Jimmy Breck-McKye

Developing opinions

TypeScript: accessing members of a union type

If you write TypeScript day to day you probably use unions quite a bit. But have you ever found yourself writing a type and wanting to access the members of a union, be that one passed in as a type parameter, or defined elsewhere?

It’s not something that comes up a lot, but every so often it’s sorely missed. Like when you want two function parameters to follow the same ‘branch’ of a union.

Well, there’s a neat ‘trick’ involving conditional types that makes this easy.

Playing TimeSplitters: Future Perfect on PC

Like the TimeSplitters series? What if I told you it’s possible to play TimeSplitters 2 and Future Perfect on PC with mouse and keyboard support to boot? All you need is the Dolphin Gamecube emulator and a helpful controller plugin.

Modern JavaScript features you may have missed

Despite writing JavaScript almost every working day for the past seven years, I have to admit I don’t actually pay that much attention to ES language announcements. Major features like async/await and Proxies are one thing, but every year there’s a steady stream of small, incremental improvements that go under the radar for me, as there’s always something bigger to learn.

So in this post, I’ve collected some modern JS features that didn’t get much airtime when they first came out. Some of these are just quality of life improvements, but others are genuinely handy and can save whole swathes of code. Here are a few you might have missed:

Safer client-server interop with isomorphic TypeScript

One of the most common points of failures in web applications is client-server interop. A simple change in an upsteam API - renaming a field, changing its type, altering the way non-values are represented - can have catastrophic effects when the user renders the right UI component at exactly the wrong time.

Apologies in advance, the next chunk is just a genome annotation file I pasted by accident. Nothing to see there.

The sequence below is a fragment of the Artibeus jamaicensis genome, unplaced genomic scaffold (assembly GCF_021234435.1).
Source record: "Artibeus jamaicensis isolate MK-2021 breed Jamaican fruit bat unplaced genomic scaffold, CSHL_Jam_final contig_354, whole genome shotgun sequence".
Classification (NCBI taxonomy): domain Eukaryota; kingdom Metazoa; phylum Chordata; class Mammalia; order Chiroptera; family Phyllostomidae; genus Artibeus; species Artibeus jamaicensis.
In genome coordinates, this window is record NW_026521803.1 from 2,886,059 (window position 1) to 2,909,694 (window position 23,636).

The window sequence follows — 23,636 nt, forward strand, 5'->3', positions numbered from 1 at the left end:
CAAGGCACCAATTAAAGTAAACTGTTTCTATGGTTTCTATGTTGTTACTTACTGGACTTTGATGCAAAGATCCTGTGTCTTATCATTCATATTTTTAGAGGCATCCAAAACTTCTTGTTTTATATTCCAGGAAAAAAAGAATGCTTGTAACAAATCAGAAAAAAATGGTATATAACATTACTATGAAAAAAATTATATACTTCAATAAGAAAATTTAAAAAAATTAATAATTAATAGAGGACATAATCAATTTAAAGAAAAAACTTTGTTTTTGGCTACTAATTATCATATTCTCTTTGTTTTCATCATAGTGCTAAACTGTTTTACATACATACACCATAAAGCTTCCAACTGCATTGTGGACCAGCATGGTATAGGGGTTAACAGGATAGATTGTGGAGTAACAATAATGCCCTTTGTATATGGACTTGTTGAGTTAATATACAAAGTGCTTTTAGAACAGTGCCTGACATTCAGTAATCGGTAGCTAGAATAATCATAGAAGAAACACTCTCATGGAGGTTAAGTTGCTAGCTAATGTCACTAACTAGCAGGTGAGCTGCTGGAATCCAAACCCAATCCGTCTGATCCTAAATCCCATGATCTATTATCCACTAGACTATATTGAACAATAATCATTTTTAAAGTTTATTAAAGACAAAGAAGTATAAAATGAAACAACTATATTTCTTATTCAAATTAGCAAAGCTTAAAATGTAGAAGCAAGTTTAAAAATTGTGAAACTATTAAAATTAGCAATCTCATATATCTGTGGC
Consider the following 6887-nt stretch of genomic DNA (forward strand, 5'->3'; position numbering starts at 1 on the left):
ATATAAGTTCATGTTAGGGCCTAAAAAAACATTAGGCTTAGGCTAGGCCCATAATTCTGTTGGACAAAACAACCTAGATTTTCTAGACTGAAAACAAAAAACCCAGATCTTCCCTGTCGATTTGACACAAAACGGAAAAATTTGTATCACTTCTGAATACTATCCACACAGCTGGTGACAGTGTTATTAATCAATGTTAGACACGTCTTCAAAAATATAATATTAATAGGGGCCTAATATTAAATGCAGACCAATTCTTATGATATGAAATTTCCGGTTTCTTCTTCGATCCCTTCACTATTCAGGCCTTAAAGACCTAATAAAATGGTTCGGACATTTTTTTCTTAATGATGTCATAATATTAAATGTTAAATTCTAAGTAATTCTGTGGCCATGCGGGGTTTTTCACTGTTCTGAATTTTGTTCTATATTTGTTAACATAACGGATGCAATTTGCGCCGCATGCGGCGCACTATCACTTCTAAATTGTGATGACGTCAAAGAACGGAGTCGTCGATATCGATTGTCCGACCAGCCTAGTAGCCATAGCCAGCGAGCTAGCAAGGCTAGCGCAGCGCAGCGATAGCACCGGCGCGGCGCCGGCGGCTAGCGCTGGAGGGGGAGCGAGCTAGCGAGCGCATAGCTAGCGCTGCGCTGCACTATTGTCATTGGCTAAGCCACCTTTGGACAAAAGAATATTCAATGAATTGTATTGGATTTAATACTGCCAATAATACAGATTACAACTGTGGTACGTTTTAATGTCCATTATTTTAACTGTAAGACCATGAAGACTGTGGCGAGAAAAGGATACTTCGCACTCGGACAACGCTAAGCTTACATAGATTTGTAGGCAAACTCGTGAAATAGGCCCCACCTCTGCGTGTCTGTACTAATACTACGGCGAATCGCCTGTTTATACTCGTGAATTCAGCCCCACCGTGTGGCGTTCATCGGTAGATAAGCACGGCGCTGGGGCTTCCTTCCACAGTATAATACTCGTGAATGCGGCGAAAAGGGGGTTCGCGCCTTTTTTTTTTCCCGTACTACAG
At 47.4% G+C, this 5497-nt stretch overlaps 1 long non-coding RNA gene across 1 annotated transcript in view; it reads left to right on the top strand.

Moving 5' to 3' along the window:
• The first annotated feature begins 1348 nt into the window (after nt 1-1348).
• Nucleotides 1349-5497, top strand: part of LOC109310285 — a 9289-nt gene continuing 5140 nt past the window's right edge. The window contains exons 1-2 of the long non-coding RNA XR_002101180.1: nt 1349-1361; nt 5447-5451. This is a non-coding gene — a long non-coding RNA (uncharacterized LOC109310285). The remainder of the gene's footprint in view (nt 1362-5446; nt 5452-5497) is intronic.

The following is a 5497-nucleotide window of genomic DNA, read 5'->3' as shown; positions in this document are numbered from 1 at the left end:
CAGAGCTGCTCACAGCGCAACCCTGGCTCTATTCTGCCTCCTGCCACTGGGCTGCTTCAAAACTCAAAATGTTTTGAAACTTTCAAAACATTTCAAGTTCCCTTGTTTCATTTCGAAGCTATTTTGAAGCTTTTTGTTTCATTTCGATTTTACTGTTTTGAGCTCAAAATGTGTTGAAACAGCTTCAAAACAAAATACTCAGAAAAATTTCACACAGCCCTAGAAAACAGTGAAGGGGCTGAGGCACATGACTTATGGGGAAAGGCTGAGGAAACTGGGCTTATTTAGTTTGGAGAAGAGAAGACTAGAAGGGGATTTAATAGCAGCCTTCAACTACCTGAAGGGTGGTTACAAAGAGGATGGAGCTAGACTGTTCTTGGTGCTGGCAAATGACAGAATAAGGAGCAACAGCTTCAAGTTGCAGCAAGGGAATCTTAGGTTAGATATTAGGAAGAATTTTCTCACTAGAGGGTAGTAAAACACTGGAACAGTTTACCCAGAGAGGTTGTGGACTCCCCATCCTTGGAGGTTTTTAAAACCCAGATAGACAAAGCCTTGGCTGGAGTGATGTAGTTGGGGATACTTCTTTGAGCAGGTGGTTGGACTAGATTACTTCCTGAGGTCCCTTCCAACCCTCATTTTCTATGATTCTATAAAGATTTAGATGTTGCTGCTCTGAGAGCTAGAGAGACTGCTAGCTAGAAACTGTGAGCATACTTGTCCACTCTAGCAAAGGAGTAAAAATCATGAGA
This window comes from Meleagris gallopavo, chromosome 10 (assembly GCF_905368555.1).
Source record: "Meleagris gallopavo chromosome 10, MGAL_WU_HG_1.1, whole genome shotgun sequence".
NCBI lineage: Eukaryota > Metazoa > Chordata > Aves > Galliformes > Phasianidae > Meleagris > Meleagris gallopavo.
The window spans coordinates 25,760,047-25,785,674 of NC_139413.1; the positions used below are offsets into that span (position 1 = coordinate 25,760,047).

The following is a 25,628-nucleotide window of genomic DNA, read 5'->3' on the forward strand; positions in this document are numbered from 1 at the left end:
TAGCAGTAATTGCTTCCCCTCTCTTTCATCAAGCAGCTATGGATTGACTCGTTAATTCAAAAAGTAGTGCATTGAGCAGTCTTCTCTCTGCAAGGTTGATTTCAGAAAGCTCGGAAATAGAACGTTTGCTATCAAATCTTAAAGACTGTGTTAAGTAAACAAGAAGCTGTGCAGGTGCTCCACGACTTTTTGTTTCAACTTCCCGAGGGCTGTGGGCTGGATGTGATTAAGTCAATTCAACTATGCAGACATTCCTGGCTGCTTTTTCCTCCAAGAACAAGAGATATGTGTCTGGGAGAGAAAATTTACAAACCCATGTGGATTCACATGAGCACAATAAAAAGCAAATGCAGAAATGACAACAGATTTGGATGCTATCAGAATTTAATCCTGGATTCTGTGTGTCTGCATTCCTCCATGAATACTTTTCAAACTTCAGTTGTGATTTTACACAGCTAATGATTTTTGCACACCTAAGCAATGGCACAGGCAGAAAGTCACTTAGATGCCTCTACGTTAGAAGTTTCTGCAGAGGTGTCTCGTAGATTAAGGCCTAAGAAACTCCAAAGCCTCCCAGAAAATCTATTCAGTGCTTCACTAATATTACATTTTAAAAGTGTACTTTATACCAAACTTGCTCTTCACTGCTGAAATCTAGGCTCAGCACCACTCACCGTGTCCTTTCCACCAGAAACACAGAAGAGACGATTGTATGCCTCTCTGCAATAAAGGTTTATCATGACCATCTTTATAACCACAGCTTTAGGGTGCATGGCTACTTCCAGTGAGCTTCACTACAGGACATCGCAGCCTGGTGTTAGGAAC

Traditionally, web teams have tried to mitigate these risks with extensive inter-process integration tests. Termed ‘functional’ or ‘end to end’ tests, these automated checks usually spin up entire web browsers, databases and servers just to perform simple validations, provide feedback that is both slow and imprecise, are prone to false positives and have maintenance burdens of their own.

In my recent projects, however, I’ve found that isomorphic TypeScript types and interfaces, used with modern TypeScript features like type guards and predicates, can go a long way to providing much more lightweight validation that’s nearly as robust.

Parcel.js aims to make web development simple again

In the beginning, there was HTML, and the tag was <script type='application/javascript'>. With this little incantation a website author - or ‘webmaster’ - had the power to launch his or her visitors on a fantastic journey to infoscapes hewn from pure imagination. Exhilarating games, virtual shopping malls, columns of animated flames and those little visitor counters you never see any more. All powered by the humble <script> tag.

OK, so the web of the 1990s and early 2000s wasn’t terribly elegant. But it was very easy to develop websites. All you had to do was plop some files on an Apache server and point a bit of XML at the appropriate resource. There was no notion of modules, or bundling, or minification, or code splitting. No Gulp or Grunt or Webpack or Broccoli. Just plain old HTML.

What if I told you there was a way to make webdev simple again?

Why is Front-End Development So Unstable?

We all know the meme: by the time you’ve learned one front-end technology, another three have just been released. Also, that one you just learned? It’s deprecated.

What we don’t often see is an examination why.

Review: The Crash Detectives - Christine Negroni

On a routine night-flight over the Pacific Ocean, one of the world’s most high-tech passenger aircraft broadcast one unremarkable radio message before simply vanishing from the face of the earth. No landing was recorded and no wreckage has ever been found. Ships have scoured the seas and every possible component of the plane has been scrutinised for fresh leads. No-one has any. Was the flight just an unlucky victim of mechanical failure, poor weather and pilot error? Or was something more sinister at work?

You might be forgiven for thinking of the Malaysian Airlines’ MH370, which disappeared in 2014 under these exact circumstances. But this was the Hawaii Clipper - some eighty years earlier. It turns out these kinds of aviation mysteries aren’t nearly as rare as you’d think. Christine Negroni’s The Crash Detectives is a lively and readable account of “the world’s most mysterious air disasters”.